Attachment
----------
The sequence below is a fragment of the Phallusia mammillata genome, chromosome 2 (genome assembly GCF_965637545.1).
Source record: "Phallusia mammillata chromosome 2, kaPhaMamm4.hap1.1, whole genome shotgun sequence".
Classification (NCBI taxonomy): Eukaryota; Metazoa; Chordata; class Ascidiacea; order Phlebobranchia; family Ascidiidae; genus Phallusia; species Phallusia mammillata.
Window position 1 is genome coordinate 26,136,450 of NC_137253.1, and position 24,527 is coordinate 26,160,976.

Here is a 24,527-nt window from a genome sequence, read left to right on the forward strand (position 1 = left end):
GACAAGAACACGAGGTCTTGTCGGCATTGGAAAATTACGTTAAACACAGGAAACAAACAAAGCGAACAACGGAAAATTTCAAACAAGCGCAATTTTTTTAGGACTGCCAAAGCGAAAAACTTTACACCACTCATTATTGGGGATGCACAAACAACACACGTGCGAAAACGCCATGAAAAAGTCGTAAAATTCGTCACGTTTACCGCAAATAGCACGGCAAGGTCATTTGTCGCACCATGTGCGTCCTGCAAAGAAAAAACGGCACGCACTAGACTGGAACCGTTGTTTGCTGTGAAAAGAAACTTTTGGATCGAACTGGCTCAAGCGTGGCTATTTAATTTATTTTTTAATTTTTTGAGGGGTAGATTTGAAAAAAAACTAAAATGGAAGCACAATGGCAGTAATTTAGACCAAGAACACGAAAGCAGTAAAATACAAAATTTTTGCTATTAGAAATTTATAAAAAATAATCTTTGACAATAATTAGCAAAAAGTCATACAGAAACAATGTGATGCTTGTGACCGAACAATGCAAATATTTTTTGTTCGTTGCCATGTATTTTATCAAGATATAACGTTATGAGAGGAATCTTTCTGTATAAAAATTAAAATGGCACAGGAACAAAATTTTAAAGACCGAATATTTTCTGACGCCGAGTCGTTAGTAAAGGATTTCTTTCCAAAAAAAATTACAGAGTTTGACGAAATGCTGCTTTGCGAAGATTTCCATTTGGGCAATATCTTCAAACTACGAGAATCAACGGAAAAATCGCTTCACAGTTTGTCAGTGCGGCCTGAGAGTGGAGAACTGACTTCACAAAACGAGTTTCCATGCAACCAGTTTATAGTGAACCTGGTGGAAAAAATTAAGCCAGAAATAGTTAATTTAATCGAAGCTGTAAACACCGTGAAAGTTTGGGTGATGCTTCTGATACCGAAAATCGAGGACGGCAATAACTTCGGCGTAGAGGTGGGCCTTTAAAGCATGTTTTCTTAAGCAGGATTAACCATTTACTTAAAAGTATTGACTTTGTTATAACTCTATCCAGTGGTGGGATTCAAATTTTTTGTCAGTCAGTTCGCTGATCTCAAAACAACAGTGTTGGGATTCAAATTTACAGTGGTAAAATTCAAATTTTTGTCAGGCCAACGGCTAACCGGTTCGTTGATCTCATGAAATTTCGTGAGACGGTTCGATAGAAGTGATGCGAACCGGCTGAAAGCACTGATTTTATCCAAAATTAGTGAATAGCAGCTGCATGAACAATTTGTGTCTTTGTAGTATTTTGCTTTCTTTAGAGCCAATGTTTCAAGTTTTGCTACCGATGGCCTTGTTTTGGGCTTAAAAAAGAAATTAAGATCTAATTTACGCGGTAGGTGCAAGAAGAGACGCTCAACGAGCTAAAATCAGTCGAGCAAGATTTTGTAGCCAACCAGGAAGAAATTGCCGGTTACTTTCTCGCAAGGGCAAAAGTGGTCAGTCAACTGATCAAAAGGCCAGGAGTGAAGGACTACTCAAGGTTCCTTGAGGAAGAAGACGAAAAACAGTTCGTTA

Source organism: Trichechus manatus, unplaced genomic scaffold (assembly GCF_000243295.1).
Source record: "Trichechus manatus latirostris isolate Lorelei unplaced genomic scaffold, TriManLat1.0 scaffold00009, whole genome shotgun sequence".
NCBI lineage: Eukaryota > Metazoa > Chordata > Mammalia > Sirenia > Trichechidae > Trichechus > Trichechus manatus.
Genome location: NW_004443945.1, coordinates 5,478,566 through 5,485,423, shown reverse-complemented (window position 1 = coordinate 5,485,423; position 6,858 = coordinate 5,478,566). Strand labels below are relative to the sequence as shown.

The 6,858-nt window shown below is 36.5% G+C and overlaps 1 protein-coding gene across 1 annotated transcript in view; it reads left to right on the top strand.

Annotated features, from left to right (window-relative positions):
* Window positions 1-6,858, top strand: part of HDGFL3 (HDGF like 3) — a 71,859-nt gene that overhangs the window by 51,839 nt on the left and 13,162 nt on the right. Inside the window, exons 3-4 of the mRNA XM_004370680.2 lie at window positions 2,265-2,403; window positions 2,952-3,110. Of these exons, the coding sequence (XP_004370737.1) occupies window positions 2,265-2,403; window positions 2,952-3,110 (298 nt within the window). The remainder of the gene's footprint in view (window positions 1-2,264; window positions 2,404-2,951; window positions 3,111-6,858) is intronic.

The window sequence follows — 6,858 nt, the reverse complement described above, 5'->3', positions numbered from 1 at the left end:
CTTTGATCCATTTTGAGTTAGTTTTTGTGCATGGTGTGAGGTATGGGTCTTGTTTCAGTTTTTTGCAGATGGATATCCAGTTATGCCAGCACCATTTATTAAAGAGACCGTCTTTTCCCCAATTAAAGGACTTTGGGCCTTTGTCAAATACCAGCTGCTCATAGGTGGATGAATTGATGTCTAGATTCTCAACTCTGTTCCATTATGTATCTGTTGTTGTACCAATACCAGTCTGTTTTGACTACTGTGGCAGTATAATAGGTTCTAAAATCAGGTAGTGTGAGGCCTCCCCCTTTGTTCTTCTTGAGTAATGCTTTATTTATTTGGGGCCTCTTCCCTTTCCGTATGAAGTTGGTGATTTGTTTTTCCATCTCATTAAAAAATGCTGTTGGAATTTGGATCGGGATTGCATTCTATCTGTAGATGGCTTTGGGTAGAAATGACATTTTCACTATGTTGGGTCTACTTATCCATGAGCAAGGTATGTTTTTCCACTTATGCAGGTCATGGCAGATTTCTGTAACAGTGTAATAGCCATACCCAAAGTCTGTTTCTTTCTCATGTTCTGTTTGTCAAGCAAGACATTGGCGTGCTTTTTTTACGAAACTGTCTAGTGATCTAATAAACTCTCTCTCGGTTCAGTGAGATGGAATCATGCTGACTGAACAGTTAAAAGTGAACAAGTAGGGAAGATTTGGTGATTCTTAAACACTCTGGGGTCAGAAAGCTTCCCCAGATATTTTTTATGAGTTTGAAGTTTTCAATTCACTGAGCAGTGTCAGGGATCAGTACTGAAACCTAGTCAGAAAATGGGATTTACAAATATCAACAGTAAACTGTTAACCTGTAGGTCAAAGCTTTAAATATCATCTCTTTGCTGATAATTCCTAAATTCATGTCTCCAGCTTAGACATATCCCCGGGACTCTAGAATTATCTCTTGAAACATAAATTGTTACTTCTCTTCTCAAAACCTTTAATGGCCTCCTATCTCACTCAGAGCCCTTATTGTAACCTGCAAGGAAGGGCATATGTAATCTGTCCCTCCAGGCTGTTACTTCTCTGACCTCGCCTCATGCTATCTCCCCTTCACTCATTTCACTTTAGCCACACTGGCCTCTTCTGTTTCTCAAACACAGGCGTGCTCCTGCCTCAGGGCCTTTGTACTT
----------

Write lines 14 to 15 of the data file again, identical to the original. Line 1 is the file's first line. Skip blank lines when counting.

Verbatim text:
The window sequence follows — 6,858 nt, the reverse complement described above, 5'->3', positions numbered from 1 at the left end:
CTTTGATCCATTTTGAGTTAGTTTTTGTGCATGGTGTGAGGTATGGGTCTTGTTTCAGTTTTTTGCAGATGGATATCCAGTTATGCCAGCACCATTTATTAAAGAGACCGTCTTTTCCCCAATTAAAGGACTTTGGGCCTTTGTCAAATACCAGCTGCTCATAGGTGGATGAATTGATGTCTAGATTCTCAACTCTGTTCCATTATGTATCTGTTGTTGTACCAATACCAGTCTGTTTTGACTACTGTGGCAGTATAATAGGTTCTAAAATCAGGTAGTGTGAGGCCTCCCCCTTTGTTCTTCTTGAGTAATGCTTTATTTATTTGGGGCCTCTTCCCTTTCCGTATGAAGTTGGTGATTTGTTTTTCCATCTCATTAAAAAATGCTGTTGGAATTTGGATCGGGATTGCATTCTATCTGTAGATGGCTTTGGGTAGAAATGACATTTTCACTATGTTGGGTCTACTTATCCATGAGCAAGGTATGTTTTTCCACTTATGCAGGTCATGGCAGATTTCTGTAACAGTGTAATAGCCATACCCAAAGTCTGTTTCTTTCTCATGTTCTGTTTGTCAAGCAAGACATTGGCGTGCTTTTTTTACGAAACTGTCTAGTGATCTAATAAACTCTCTCTCGGTTCAGTGAGATGGAATCATGCTGACTGAACAGTTAAAAGTGAACAAGTAGGGAAGATTTGGTGATTCTTAAACACTCTGGGGTCAGAAAGCTTCCCCAGATATTTTTTATGAGTTTGAAGTTTTCAATTCACTGAGCAGTGTCAGGGATCAGTACTGAAACCTAGTCAGAAAATGGGATTTACAAATATCAACAGTAAACTGTTAACCTGTAGGTCAAAGCTTTAAATATCATCTCTTTGCTGATAATTCCTAAATTCATGTCTCCAGCTTAGACATATCCCCGGGACTCTAGAATTATCTCTTGAAACATAAATTGTTACTTCTCTTCTCAAAACCTTTAATGGCCTCCTATCTCACTCAGAGCCCTTATTGTAACCTGCAAGGAAGGGCATATGTAATCTGTCCCTCCAGGCTGTTACTTCTCTGACCTCGCCTCATGCTATCTCCCCTTCACTCATTTCACTTTAGCCACACTGGCCTCTTCTGTTTCTCAAACACAGGCGTGCTCCTGCCTCAGGGCCTTTGTACTT